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Observations from Utah’s first outing

Utah struggled in their first outing and while one game doesn’t a season spell, we dig into observations of what went wrong and what went right

Sacramento Kings v Utah Jazz
Jordan Clarkson faces two defenders en route to the cup
Photo by Alex Goodlett/Getty Images

Boy, it was good to have Utah Jazz basketball back in our lives.

Though the 116-130 loss to the Sacramento Kings was a rough way to kick things off, it’s great to have the sights, sounds, discussions, and emotions flowing through Jazz nation once again.

Knee-jerk reactions come with the territory, but one game doesn’t not a season indicate. Let’s dig into some observations from the Jazz first night of their 50th season and muse over the signs and patterns we can look for in the upcoming games.

Dreadful defense

During the first half of play, Utah allowed Sacramento to score 138.5 points per possession, good for the 100%tile per Cleaning The Glass. The Kings eventually cooled off to a plenty hot shooting 121.9 (91%tile).

The Kings had a fine efficiency night, but the Jazz shot themselves in the foot by allowing a volume advantage to become a feature of the night.

Sacramento took 11 more shots and ended with just 1 fewer offensive board and committed 3 fewer turnovers. That’s a recipe for a blowout and that’s exactly how it turned out.

The Jazz were undisciplined on the guard line in rotations and allowed mistakes to pile up, turning into easy attempts for the Kings. At one point, with Harrison Barnes sizzling with 24 points in the first half, the guards rotated away from him facilitating a wide open 3 from the left corner. He cashed it.

Lots of work to button up habits and get more focused.

Jazz flunked their math test

A staple of the Quin Snyder era with Gobert and Mitchell was gaining a math advantage. They regularly took the best shots and forced opponents into the worst shots. Their flaw was not having a backstop of volume when efficiency was down.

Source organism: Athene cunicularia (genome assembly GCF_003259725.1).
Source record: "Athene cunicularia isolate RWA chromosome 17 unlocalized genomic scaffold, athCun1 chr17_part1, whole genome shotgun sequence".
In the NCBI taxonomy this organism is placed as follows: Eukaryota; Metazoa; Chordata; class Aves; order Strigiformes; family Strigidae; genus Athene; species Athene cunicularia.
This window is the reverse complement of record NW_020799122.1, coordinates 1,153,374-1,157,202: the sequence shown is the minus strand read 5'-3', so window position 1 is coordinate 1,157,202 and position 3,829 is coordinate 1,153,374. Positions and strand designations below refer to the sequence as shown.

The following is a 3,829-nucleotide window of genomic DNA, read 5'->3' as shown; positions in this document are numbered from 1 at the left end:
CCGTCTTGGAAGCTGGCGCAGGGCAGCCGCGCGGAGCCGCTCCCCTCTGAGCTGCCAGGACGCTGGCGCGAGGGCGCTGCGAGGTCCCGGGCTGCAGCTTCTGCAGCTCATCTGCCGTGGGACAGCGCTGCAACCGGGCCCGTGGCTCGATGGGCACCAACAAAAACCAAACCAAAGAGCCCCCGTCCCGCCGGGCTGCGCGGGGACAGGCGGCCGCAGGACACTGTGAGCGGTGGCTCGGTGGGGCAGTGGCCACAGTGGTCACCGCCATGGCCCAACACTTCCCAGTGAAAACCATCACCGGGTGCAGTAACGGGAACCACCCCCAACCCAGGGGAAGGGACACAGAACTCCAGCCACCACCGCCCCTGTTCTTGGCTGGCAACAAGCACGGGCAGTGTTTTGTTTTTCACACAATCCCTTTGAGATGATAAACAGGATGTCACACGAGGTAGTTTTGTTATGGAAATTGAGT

Last night, Utah couldn’t even hang their hat on smart shots. 60% of the Jazz’s shots came from 3 or at the rim. Now compare that to Sacramento’s 71%. A perfect example was a 3rd quarter, contested floater by Clarkson amid three defenders which missed and was immediately followed by a wide-open, swished transition 3 from De’Aaron Fox.

In their defense, the Jazz attempted more free throws and got more points in transition, though likely those results are a function of poor process initially (aka not able to score in the half-court and allowing too many 3’s).

This was equally problematic on defense as offense and a more difficult area to address (since it’s a natural function of one’s system and philosophy).

Kessler looked out of sorts

Walker Kessler averaged 27.6 minutes per game as a starter last season but finished with just 22 minutes last night. And while he averaged 14.5 points, 8.5 rebounds, and 1.3 assists per game in 4 games against the Kings, he ended the night with a paltry 8, 8, and 0 respectively.

The inflection point appears to have been an early entanglement with Domantas Samonis wherein Kessler’s left arm was hyperextended. Following the event, he visibly grimaced and shoot his arm. It remains to be seen to what extent the ailment will continue.

Regardless, Kessler was a huge part of what the team did on both ends last year. In lineups featuring Walker and games where Conley did not play, the Jazz were a +1.8 in 853 minutes. Tonight, a Utah was outscored by 14 with Kessler on the floor. His impact cannot be understated.

Keyonte looked GOOD

In his rookie debut, Keyonte played really well in nearly 19 minutes of play. A modest stat line of 8 pts, 2 reb, 2 ast, and 1 tov on 5 shots (74% true shooting). He rarely forced situations and maintained a good balance of getting the team involved and capitalizing on advantages that present themselves.

His play were without areas of improvement, but you likely couldn’t have asked for a better debut and should inspire Hardy to continue with bench level minutes. Even beat reporters like Tony Jones of The Athletic were encouraged by his play.

The Kings are really good

You might be thinking this is a bad thing, but in reality, that loss says a lot more about Sacramento than Utah...and it’s that the Kings are really good.

Utah famously overturned a lot of their roster at the trade deadline and the upended much of it again by trading for John Collins over the summer and drafting 3 first-round rookies. Sacramento, meanwhile, made relatively few moves on the fringes to bolster an already cohesive group that pushed the previous defending champ Golden State Warriors to 7 games.

They look even better this year. Sabonis’ healing hand, Murray’s sharp shooting, the guard’s activity on the perimeter, and the collective swagger of the team is a tier above what we saw last year.

The Jazz, on the other hand, played from behind and struggled to sustain runs, symptoms of a group still figuring things out and, honestly, requiring some talent upgrades. We’ll see how those initiatives shake out but for now, the Kings are really good and the Jazz kept it respectable for the most part.